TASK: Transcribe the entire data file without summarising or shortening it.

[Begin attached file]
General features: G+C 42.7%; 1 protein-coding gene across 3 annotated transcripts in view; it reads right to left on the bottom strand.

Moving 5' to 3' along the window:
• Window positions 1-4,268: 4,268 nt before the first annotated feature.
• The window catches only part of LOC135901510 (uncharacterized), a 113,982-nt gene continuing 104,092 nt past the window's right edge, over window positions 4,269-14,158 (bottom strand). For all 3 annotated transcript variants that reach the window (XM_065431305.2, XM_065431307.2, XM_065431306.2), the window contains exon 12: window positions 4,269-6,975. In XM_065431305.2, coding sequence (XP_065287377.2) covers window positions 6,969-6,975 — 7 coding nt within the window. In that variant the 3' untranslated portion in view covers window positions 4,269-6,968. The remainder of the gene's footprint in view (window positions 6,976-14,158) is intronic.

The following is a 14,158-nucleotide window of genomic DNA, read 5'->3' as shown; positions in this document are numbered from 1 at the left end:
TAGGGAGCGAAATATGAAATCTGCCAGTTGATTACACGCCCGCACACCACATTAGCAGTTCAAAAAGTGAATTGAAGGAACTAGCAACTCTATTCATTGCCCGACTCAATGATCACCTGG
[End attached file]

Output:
General features: G+C 42.7%; 1 protein-coding gene across 3 annotated transcripts in view; it reads right to left on the bottom strand.

Moving 5' to 3' along the window:
• Window positions 1-4,268: 4,268 nt before the first annotated feature.
• The window catches only part of LOC135901510 (uncharacterized), a 113,982-nt gene continuing 104,092 nt past the window's right edge, over window positions 4,269-14,158 (bottom strand). For all 3 annotated transcript variants that reach the window (XM_065431305.2, XM_065431307.2, XM_065431306.2), the window contains exon 12: window positions 4,269-6,975. In XM_065431305.2, coding sequence (XP_065287377.2) covers window positions 6,969-6,975 — 7 coding nt within the window. In that variant the 3' untranslated portion in view covers window positions 4,269-6,968. The remainder of the gene's footprint in view (window positions 6,976-14,158) is intronic.

The following is a 14,158-nucleotide window of genomic DNA, read 5'->3' as shown; positions in this document are numbered from 1 at the left end:
TAGGGAGCGAAATATGAAATCTGCCAGTTGATTACACGCCCGCACACCACATTAGCAGTTCAAAAAGTGAATTGAAGGAACTAGCAACTCTATTCATTGCCCGACTCAATGATCACCTGG